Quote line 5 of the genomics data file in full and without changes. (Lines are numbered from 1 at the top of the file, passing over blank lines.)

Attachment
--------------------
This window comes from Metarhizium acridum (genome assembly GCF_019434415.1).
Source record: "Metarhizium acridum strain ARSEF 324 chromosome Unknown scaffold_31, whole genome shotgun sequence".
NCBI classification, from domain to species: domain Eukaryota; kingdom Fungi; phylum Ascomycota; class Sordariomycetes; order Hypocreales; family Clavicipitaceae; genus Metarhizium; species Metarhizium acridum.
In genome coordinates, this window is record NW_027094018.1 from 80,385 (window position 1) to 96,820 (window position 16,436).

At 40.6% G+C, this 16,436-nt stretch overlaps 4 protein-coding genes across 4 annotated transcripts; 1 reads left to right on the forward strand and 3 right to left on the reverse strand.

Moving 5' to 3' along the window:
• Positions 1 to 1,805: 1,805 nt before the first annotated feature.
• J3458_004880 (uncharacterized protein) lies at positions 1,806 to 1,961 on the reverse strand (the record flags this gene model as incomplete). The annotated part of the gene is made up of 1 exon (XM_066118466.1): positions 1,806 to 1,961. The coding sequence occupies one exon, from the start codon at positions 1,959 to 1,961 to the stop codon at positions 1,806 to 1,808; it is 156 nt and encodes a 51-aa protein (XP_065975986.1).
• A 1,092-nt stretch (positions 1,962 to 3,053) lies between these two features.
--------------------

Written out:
At 40.6% G+C, this 16,436-nt stretch overlaps 4 protein-coding genes across 4 annotated transcripts; 1 reads left to right on the forward strand and 3 right to left on the reverse strand.